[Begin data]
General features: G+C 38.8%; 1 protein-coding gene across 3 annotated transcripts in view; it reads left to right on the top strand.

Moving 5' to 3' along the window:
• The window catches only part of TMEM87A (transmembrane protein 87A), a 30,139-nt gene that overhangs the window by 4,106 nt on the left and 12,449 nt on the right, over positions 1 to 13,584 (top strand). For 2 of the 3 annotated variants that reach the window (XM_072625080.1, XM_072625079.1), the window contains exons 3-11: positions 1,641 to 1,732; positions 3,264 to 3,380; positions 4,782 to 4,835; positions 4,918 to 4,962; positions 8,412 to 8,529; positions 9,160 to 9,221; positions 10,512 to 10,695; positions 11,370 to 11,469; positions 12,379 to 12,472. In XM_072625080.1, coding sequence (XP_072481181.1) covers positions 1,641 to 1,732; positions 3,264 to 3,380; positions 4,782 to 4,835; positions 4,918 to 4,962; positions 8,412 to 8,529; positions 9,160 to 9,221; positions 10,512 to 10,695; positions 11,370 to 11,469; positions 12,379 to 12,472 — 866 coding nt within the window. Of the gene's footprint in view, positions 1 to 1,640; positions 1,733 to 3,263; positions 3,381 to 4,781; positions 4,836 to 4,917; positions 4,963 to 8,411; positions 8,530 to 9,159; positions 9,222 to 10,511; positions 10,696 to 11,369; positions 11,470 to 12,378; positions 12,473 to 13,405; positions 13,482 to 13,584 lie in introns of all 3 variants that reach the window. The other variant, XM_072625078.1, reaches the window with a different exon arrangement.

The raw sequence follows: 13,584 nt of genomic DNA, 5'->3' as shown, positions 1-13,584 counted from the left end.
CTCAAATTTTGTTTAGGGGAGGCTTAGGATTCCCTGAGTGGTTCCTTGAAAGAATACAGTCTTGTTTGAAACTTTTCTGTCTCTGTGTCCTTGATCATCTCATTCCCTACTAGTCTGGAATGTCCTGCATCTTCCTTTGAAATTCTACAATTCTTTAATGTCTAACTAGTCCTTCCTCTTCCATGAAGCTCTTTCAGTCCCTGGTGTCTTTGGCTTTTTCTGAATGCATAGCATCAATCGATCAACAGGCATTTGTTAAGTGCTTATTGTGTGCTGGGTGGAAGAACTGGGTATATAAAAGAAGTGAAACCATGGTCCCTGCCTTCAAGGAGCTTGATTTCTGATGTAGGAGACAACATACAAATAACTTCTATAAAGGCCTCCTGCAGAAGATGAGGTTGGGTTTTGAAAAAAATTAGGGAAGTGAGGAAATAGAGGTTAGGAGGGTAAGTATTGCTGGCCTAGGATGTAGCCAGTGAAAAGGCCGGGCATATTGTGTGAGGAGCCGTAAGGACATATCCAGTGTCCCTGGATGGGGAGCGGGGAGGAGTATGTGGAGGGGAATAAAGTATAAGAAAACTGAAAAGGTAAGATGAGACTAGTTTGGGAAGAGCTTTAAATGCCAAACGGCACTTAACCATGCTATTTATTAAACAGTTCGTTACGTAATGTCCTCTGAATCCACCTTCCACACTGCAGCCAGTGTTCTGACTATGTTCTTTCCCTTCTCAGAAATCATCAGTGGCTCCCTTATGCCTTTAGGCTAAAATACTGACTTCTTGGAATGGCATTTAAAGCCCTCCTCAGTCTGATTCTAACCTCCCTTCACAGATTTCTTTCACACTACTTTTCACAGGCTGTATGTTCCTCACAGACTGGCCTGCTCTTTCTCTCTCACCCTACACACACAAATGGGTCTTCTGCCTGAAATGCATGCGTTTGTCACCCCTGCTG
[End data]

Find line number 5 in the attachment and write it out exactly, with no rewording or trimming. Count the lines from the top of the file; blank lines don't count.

CTCAAATTTTGTTTAGGGGAGGCTTAGGATTCCCTGAGTGGTTCCTTGAAAGAATACAGTCTTGTTTGAAACTTTTCTGTCTCTGTGTCCTTGATCATCTCATTCCCTACTAGTCTGGAATGTCCTGCATCTTCCTTTGAAATTCTACAATTCTTTAATGTCTAACTAGTCCTTCCTCTTCCATGAAGCTCTTTCAGTCCCTGGTGTCTTTGGCTTTTTCTGAATGCATAGCATCAATCGATCAACAGGCATTTGTTAAGTGCTTATTGTGTGCTGGGTGGAAGAACTGGGTATATAAAAGAAGTGAAACCATGGTCCCTGCCTTCAAGGAGCTTGATTTCTGATGTAGGAGACAACATACAAATAACTTCTATAAAGGCCTCCTGCAGAAGATGAGGTTGGGTTTTGAAAAAAATTAGGGAAGTGAGGAAATAGAGGTTAGGAGGGTAAGTATTGCTGGCCTAGGATGTAGCCAGTGAAAAGGCCGGGCATATTGTGTGAGGAGCCGTAAGGACATATCCAGTGTCCCTGGATGGGGAGCGGGGAGGAGTATGTGGAGGGGAATAAAGTATAAGAAAACTGAAAAGGTAAGATGAGACTAGTTTGGGAAGAGCTTTAAATGCCAAACGGCACTTAACCATGCTATTTATTAAACAGTTCGTTACGTAATGTCCTCTGAATCCACCTTCCACACTGCAGCCAGTGTTCTGACTATGTTCTTTCCCTTCTCAGAAATCATCAGTGGCTCCCTTATGCCTTTAGGCTAAAATACTGACTTCTTGGAATGGCATTTAAAGCCCTCCTCAGTCTGATTCTAACCTCCCTTCACAGATTTCTTTCACACTACTTTTCACAGGCTGTATGTTCCTCACAGACTGGCCTGCTCTTTCTCTCTCACCCTACACACACAAATGGGTCTTCTGCCTGAAATGCATGCGTTTGTCACCCCTGCTG